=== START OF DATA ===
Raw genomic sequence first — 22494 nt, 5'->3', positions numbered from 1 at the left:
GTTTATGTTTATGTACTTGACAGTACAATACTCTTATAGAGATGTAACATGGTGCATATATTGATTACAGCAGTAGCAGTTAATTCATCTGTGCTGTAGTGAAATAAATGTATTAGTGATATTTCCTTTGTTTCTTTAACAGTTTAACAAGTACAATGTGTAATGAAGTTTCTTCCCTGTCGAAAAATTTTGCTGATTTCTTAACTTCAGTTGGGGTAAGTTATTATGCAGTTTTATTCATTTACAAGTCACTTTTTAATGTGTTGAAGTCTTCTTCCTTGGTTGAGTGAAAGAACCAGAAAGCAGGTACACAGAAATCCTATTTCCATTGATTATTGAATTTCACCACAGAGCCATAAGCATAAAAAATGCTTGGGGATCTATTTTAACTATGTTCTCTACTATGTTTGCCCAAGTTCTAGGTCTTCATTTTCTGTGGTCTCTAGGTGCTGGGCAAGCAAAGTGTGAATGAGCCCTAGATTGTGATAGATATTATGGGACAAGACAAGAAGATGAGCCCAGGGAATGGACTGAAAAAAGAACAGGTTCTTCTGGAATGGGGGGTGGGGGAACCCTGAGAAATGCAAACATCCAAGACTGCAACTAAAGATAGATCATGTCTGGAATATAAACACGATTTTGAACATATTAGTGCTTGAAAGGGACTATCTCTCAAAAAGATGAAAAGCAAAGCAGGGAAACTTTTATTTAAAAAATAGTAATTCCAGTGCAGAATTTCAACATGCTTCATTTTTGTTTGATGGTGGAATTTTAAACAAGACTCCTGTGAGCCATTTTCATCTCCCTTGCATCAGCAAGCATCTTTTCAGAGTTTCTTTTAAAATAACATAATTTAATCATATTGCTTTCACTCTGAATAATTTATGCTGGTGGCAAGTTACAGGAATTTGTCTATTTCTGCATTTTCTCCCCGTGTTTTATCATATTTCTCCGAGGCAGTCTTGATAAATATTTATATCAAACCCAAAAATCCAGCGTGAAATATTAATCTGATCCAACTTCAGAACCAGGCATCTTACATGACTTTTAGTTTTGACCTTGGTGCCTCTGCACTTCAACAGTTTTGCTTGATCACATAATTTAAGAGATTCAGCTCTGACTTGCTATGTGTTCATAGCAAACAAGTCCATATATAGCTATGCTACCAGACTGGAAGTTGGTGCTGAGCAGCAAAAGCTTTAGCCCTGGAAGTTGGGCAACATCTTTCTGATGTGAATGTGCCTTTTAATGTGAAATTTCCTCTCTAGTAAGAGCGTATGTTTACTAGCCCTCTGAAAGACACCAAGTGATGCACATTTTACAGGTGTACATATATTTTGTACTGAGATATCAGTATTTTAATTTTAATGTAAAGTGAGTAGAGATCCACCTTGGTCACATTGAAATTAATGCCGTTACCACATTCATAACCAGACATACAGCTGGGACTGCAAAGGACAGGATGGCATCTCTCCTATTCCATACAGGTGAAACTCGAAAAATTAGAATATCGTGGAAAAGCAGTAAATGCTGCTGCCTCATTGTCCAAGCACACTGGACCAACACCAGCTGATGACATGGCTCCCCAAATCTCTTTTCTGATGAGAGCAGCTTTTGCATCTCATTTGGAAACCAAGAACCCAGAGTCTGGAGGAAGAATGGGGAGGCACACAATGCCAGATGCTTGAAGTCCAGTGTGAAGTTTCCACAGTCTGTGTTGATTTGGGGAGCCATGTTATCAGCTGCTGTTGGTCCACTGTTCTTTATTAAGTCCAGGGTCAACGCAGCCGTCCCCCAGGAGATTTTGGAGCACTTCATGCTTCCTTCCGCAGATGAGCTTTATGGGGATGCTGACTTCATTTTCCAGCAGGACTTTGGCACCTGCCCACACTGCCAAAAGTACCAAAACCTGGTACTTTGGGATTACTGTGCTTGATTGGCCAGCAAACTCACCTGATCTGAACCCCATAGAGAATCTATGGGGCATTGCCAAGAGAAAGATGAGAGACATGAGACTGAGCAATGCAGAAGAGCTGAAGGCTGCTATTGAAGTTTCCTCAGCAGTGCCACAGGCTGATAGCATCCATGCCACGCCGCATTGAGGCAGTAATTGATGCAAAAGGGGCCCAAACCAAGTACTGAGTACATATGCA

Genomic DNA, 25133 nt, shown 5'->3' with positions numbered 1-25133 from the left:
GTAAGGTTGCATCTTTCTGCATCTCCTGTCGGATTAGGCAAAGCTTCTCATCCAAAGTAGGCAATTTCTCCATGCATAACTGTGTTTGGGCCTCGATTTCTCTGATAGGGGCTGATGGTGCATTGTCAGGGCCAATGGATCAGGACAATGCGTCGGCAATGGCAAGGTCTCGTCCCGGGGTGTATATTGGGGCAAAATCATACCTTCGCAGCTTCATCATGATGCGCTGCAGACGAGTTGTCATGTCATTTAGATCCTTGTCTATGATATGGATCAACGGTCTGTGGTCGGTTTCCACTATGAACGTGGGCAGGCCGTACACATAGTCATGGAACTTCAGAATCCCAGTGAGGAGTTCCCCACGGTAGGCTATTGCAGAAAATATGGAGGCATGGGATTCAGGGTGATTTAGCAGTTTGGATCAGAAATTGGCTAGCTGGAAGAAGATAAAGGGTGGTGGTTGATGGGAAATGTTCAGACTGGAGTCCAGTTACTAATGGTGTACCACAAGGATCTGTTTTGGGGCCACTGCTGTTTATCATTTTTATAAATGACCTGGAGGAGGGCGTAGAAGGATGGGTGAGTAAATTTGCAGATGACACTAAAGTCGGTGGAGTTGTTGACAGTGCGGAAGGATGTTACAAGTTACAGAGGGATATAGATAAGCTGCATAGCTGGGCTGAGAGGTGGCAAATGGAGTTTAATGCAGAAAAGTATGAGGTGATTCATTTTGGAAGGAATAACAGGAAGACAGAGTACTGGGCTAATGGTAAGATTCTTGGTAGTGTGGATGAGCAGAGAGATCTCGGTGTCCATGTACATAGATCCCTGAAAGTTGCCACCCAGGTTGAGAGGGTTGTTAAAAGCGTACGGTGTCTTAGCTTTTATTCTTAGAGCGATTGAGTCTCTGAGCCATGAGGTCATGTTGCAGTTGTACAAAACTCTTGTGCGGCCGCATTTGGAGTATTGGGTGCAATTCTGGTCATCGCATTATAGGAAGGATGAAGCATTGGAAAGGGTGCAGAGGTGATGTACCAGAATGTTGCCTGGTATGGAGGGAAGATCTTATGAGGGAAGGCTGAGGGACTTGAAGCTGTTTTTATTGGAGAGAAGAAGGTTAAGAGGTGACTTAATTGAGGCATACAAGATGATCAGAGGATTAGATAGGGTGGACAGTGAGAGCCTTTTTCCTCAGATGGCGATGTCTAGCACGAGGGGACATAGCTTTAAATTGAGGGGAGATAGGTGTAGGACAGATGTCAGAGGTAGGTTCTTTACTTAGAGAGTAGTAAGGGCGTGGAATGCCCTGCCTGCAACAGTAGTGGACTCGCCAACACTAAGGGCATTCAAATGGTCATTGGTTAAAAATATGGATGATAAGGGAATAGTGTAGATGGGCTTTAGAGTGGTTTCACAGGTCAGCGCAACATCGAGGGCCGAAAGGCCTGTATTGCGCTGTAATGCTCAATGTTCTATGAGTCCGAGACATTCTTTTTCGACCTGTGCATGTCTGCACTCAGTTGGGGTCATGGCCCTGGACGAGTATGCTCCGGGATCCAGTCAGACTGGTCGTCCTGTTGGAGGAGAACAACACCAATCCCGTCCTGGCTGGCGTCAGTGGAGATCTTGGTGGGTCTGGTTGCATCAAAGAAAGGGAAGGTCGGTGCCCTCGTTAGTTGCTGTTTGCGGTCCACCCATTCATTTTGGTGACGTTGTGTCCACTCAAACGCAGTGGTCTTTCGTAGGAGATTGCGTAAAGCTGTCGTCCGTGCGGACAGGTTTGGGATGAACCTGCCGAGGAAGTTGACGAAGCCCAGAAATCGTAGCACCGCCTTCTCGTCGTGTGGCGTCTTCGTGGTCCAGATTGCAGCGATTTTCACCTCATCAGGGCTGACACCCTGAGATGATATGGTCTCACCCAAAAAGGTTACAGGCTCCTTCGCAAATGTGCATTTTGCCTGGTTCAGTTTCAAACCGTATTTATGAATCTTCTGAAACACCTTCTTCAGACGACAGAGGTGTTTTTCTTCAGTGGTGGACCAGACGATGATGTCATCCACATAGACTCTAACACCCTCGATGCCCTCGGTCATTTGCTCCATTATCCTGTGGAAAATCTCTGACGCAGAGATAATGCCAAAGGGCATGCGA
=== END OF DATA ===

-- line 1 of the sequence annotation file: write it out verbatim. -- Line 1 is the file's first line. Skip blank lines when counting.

Raw genomic sequence first — 22494 nt, 5'->3', positions numbered from 1 at the left: